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Dynamic functional connectivity underlying predictive sentence comprehension

Poster B21 in Poster Session B, Tuesday, October 24, 3:30 - 5:15 pm CEST, Espace Vieux-Port

Meichao Zhang1,2, Yaji He1,2, Ximing Shao3, Xiaoqing Li1,2; 1Institute of Psychology, Chinese Academy of Sciences, 2Department of Psychology, University of Chinese Academy of Sciences, Beijing, China, 3Department of Psychology, York Neuroimaging Centre, University of York, United Kingdom

The human brain is remarkably efficient in language comprehension, which is capable of quickly integrating perceived information and simultaneously predicting upcoming information based on available semantic context. Language prediction is considered to be actively generated in a top-down manner (Friston, 2005, 2010; Kuperberg & Jaeger, 2016), with cognitive control playing an important role in it (e.g., Bonhage et al., 2015; Shao et al., 2022). For example, left inferior frontal gyrus (LIFG), an important control site, exhibits stronger activation during the prediction of incoming semantic information (Shao et al., 2022). Contemporary work has also shown the implication of default mode network (DMN) in semantic integration (e.g., Lanzoni et al., 2020; Wang et al., 2021), with a key role of temporo-parietal junction (TPJ) in sentence comprehension (e.g., Alexandrou et al., 2017; Matchin et al., 2019). While it has been well-documented the neural basis underlying semantic prediction in language comprehension, it remains unclear how these control and integration-related sites connect with other brain areas to support the anticipation and integration phases of processing during online language comprehension. To explore that question, a generalized psychophysiological interaction (gPPI) analysis was performed on our previously published fMRI dataset (Shao et al., 2022). In that sentence comprehension study, the semantic constraint of sentence context was manipulated (Strong tool, Strong building, and Weak), and both the anticipation and integration phases of processing were recorded. Two ROIs (6-mm sphere) were selected: (i) semantic integration ROI of right TPJ (coordinate: 54 -54 28) based on a comprehensive analysis of functional connectivity of DMN (Andrews-Hanna et al., 2010); (ii) cognitive control ROI of LIFG (coordinate: -44 22 24) defined by using the search term “cognitive control” in Neurosynth (Yarkoni, Poldrack, Nichols, Van Essen, & Wager, 2011). For right TPJ seed, an interaction between Processing phase (Anticipation vs. Integration) and Semantic constraint (Strong vs. Weak) was observed in parahippocampal gyrus (PPA), fusiform gyrus, posterior cingulate cortex (PCC), supramarginal gyrus, inferior parietal lobe and insula; these voxels largely fell within visual network (41.64%), ventral attention network (VAN; 25.08%), and DMN (9.45%). When the semantic constraint was strong, the functional coupling of right TPJ to PPA/fusiform/PCC/insula was stronger during anticipation phase, and its coupling to all the identified sites was weaker during integration phase, compared with when the semantic constraint was weak. For LIFG seed, an interaction effect was also observed in fusiform gyrus and PCC, which mainly fell within visual network (95.49%). When the semantic constraint was weak, the functional connectivity of LIFG with these sites was stronger during integration phase, compared with when the semantic constraint was strong. No significant semantic constraint effect was found during anticipation phase. Taken together, these results suggest that right TPJ-to-visual/VAN/DMN functional connectivity support top-down prediction based on available semantic context, while the functional coupling of LIFG to visual system is important for the bottom-up integration when the upcoming linguistic input cannot be efficiently predicted. We conclude that top-down prediction and bottom-up integration relies upon dynamic functional coupling of memory, control, and visual systems.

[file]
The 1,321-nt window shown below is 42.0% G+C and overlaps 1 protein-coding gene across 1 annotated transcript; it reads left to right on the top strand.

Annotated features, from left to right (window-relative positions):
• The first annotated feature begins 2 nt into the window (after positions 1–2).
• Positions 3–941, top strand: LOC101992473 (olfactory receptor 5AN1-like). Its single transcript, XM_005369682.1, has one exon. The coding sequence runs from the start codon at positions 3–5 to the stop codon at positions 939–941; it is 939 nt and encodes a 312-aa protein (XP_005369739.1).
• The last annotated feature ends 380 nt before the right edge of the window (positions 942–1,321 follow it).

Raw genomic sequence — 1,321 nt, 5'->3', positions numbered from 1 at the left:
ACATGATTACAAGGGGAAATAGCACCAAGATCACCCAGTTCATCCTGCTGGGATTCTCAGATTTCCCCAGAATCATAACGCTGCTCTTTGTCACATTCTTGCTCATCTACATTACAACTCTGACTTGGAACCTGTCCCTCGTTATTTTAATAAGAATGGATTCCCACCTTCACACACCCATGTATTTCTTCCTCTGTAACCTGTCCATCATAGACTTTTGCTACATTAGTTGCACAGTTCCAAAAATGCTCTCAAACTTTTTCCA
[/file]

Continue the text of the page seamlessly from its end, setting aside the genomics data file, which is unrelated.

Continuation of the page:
Topic Areas: Meaning: Lexical Semantics, Reading

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